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How has television affected our everyday experience? This question has generated endless arguments and speculations, but no thinker has addressed the issue with such force and originality as Joshua Meyrowitz in No Sense of Place. Advancing a daring and sophisticated theory, Meyrowitz shows how television and other electronic media create new social situations that are no longer shaped by where we are or who is "with" us.
While other media experts have limited the debate to program content, Meyrowitz focuses on the ways in which television has rearranged "who knows what about whom," making it impossible for us to behave with each other in traditional ways. He shows how television has lifted many of the veils of secrecy between children and adults, men and women, and politicians and average citizens. The result is a series of revolutionary changes, including the blurring of age, gender, and authority distinctions.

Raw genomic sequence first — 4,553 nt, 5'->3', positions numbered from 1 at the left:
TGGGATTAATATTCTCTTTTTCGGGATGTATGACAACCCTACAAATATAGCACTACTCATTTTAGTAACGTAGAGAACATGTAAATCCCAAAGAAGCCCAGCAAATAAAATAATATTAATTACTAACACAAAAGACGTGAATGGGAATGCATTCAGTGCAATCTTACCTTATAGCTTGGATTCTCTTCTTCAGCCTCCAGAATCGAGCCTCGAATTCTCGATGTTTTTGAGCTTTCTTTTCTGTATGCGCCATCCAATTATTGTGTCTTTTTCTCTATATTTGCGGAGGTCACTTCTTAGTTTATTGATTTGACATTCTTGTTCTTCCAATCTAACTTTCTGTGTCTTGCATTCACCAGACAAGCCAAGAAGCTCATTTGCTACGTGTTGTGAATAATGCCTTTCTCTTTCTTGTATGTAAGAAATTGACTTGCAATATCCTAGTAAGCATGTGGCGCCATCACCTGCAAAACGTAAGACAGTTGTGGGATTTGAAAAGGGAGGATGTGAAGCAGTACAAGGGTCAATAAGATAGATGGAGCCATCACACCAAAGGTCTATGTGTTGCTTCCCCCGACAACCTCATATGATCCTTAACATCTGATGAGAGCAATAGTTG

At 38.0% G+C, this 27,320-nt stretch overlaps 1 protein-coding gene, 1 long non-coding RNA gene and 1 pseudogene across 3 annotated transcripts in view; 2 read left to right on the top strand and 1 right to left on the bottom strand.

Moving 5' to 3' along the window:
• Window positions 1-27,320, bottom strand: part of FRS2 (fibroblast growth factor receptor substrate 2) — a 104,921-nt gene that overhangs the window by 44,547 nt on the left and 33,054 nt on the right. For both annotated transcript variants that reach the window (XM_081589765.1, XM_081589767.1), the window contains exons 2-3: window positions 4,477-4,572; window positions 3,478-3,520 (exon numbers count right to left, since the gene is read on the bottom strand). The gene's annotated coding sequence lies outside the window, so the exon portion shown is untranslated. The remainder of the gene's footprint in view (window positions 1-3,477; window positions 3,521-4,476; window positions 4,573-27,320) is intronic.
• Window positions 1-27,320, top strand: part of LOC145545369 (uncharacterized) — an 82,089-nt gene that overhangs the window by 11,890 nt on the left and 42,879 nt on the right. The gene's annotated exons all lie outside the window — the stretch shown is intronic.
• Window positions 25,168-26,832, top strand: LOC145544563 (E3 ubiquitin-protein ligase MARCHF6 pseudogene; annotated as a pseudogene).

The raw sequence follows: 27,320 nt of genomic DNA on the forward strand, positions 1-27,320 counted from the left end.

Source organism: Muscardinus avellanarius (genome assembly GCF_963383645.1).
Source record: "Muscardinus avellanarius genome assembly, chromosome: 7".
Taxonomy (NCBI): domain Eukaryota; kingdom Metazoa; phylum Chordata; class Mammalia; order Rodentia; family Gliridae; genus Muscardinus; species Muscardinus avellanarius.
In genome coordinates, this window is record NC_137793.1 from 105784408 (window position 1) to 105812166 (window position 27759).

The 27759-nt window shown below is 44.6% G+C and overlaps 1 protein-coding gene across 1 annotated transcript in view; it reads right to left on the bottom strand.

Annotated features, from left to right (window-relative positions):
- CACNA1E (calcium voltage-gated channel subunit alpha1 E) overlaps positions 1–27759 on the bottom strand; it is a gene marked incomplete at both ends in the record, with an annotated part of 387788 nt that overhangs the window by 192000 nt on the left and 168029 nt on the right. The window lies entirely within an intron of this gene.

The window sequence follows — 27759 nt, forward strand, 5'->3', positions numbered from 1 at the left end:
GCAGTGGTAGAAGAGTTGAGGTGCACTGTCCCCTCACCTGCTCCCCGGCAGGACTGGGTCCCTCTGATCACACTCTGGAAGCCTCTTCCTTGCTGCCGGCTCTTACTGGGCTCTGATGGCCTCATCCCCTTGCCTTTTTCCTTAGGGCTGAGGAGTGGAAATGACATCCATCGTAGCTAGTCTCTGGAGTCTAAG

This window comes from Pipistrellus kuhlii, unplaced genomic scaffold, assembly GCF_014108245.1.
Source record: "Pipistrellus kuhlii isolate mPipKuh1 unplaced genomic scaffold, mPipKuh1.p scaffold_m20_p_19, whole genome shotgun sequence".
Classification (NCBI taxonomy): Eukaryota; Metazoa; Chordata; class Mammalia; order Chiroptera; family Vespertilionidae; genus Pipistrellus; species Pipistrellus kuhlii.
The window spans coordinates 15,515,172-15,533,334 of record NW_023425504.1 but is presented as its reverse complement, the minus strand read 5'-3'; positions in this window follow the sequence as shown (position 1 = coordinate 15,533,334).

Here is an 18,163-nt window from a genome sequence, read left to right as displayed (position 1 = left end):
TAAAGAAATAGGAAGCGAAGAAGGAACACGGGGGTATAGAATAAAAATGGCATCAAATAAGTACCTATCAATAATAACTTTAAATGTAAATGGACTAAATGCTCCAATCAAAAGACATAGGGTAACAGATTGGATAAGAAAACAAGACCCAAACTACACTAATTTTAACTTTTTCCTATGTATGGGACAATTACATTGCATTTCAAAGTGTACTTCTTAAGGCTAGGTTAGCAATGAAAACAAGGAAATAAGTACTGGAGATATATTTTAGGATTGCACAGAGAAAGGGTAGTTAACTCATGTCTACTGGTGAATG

Meyrowitz addresses the question of how television has affected our lives by advancing the theory that TV and other electronic media create new social situations.
Introduction: Behavior in Its Place
Part I—Media as Change Mechanisms
Media and Behavior: A Missing Link Media, Situations, and Behavior Why Roles Change When Media Change
Part II—From Print Situations to Electronic Situations
The Merging of Public Spheres The Blurring of Public and Private Behaviors The Separation of Social Place from Physical Place
Part III—The New Social Landscape
New Group Identities New Ways of Becoming Questioning Authority Effect Loops
Part IV—Three Dimensions of Social Change
The Merging of Masculinity and Femininity The Blurring of Childhood and Adulthood Lowering the Political Hero to Our Level
Where Have We Been, Where Are We Going?
Appendix: Discussion of Terms Notes Bibliography Index